Pepperdine basketball coach Jim Harrick has signed six players to letters of intent for the fall semester, fighting off other schools who would have liked their services.
Now comes the hard part for Harrick and his staff: sweating out whether three freshman recruits do well enough on their Scholastic Aptitude Tests and a junior college transfer receives his associate of arts degree.
Unless the freshmen--guards Wally Carter of Las Vegas High School and Lafayette Dorsey of Dorsey High and 6-5 forward Michael Courtney of Westchester--meet new scholastic eligibility requirements for NCAA Division I schools, they won't be suiting up for the Waves next fall. And unless guard Edward Allen of San Francisco, who signed last November, gets an associate's degree before fall from San Francisco City College, he won't be playing either.
Harrick does not seem worried about Allen. The coach said that two years ago, when senior forward Anthony Frederick was transferring to Pepperdine from Santa Monica College, "we waited on (him) till August." Frederick, who has completed his eligibility at Pepperdine, got his AA degree by the end of summer and went on to star for the Waves for two years.
But Harrick, like all other Division I coaches, is concerned about the three freshmen, who were expected to take the Scholastic Aptitude Test this week.
Under the new NCAA standards, which were adopted in 1982 but take effect this fall, a scholarship candidate must either score a combined 700 on the SATs or a 15 on the American College Test. He also must have a 2.0 grade point average (on a scale of 4) in a core curriculum that includes three years of English, two years of mathematics, two of a social science and two more of a natural or physical science.
An amendment to the requirements, passed this year, will permit a lower SAT or ACT score to be offset by a high GPA, or vice versa, for the next two years.
Harrick has lost three senior guards from last year's squad, which finished with a 25-5 record and went to the NCAA tournament for the fourth time in the last five years. Without Dwayne Polee, Jon Korfas and Grant Gondrezick gone, the Pepperdine coach recruited four new guards this year.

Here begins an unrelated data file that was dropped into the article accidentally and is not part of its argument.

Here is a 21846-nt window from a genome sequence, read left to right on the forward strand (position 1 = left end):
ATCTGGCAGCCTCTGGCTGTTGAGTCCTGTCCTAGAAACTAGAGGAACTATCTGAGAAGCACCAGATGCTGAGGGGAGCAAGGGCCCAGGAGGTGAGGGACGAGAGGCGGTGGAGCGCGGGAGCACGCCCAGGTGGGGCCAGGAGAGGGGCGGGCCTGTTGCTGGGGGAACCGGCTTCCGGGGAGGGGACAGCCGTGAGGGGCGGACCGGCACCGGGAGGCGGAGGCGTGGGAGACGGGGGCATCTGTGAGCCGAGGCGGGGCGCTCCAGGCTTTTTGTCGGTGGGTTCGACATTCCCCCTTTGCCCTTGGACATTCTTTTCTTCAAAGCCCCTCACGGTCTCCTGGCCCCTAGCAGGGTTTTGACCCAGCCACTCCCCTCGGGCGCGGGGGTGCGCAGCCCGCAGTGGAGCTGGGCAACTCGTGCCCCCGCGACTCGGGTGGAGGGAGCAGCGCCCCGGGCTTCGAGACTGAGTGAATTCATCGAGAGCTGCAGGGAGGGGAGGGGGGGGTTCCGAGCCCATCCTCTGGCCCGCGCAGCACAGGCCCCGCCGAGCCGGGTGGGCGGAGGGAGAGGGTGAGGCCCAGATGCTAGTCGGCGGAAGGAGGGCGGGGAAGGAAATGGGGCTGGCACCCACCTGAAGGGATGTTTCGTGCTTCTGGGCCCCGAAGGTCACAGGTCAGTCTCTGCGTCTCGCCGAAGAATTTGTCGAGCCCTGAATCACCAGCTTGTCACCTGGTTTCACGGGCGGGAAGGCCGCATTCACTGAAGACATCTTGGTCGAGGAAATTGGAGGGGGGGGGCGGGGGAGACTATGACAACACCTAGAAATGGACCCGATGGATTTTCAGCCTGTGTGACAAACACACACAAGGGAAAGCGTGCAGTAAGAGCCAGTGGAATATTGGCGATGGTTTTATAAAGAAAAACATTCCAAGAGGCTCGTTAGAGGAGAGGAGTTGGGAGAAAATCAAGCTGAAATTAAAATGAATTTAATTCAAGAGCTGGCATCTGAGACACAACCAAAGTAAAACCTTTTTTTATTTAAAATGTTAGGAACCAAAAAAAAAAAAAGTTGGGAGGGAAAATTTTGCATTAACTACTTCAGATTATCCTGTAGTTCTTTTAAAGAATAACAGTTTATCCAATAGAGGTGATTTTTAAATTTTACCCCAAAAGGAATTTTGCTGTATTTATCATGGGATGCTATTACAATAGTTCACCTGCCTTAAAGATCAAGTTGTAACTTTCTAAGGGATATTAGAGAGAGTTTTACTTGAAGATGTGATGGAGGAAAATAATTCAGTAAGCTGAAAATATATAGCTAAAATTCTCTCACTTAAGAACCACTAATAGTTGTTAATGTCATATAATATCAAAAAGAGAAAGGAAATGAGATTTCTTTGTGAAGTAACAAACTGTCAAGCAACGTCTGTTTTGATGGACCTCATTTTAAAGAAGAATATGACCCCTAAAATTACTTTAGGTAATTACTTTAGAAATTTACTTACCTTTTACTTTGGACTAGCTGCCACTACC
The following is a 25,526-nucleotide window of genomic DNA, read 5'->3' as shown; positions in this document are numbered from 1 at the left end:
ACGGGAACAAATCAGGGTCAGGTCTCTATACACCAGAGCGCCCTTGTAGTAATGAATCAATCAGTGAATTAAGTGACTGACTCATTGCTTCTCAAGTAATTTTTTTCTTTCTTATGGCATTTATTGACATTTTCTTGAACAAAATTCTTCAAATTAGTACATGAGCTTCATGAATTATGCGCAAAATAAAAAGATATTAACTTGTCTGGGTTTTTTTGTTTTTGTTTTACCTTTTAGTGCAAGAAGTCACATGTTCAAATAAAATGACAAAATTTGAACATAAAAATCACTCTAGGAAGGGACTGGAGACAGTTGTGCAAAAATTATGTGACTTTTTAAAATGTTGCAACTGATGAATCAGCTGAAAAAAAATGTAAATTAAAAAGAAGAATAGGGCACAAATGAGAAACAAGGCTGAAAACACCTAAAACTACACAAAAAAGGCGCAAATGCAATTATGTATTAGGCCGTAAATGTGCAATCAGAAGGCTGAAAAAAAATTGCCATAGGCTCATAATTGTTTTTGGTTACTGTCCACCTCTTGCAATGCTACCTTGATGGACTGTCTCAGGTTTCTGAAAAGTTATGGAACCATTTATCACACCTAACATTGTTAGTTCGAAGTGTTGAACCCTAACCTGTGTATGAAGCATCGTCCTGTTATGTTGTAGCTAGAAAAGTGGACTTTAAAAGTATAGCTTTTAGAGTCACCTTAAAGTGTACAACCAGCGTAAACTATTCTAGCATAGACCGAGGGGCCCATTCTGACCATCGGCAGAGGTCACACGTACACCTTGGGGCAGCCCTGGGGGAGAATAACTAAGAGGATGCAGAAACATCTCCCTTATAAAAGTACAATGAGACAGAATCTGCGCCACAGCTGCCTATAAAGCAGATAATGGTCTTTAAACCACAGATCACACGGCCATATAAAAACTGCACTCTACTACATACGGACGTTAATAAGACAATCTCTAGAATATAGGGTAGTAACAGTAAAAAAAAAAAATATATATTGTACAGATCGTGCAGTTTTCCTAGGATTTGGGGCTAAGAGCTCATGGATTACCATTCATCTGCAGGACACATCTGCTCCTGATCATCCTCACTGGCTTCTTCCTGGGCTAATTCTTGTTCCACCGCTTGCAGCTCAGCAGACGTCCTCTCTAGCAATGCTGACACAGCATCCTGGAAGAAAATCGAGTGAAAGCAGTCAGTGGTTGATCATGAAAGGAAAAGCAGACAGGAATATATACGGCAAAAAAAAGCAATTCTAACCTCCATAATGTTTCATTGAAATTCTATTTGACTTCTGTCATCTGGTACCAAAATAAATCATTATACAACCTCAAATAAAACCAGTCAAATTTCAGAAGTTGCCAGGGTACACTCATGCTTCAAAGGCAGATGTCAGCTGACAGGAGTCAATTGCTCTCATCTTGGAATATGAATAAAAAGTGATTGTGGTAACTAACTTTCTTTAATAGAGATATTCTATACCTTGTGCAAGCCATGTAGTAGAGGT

The other guard coming in is Donny Moore, who is transferring from West Valley Junior College in San Jose, and the last of the six new recruits is 6-7, 200-pound forward Michael Cumberland from Rio Hondo College. Both are expected to get their degrees on time.
Without Polee, Korfas and Gondrezick, three big reasons why Pepperdine won its second straight West Coast Athletic Conference championship last season, Harrick said he recruited more guards than usual. He also went for more guards because of the tighter eligibility requirements.
"We lost some kids, and we had to protect ourselves with junior college kids and some freshmen. Then too, this is a different year because of the SAT, and we want to make sure our team is covered, especially at the guard spot.
"Even if they (the three freshmen) could pass the test, we have lost a lot of firepower. And to expect freshmen to come in and start and help win the conference is a difficult assignment."
If they don't succeed on the SATs, the freshmen could decide to join the hosts of athletes who are expected to be in the same situation and play at junior colleges.
Or they could matriculate at Pepperdine and follow either of two options. Under one, as Harrick explained, they could accept a scholarship, not practice or play with the Waves and forgo one year of eligibility. Under the other, the player could accept financial aid instead of a scholarship, attend Pepperdine without playing or practicing the first year and still have four years of eligibility.
Whatever happens, Harrick said, "we're covered, but I don't think we would be quite as good" as with the three freshmen and Allen.
Returning in the back court for the Waves will be juniors Marty Wilson and Jim Harrick, the coach's son, and Craig Davis, who was a redshirt freshman last season. Coach Harrick said he feels that any of those three, as well as junior college transfer Moore, are "ready to help us."
The only starters who will be back are 6-8 junior forward Eric White and 6-7 sophomore center Levy Middlebrooks. The other starter on the front line is expected to be 6-7 redshirt freshman Dexter Howard, who was San Francisco's outstanding prep player in 1985 at McAteer High.
Another redshirt freshman, 6-10 Casey Crawford from Leuzinger High, could turn out to be Harrick's first "true center" since 7-footer Brett Barnett in 1981. Harrick said that Crawford "has to get some playing time to improve. But I think Casey will help us; he just needs some work."
Harrick said he is still trying to land 7-0 center Frake Biej , a native of the Netherlands who played his high school senior year in Salt Lake City last season. He said that if Biej signs, he will redshirt next fall.
The six who have signed and capsule descriptions of each: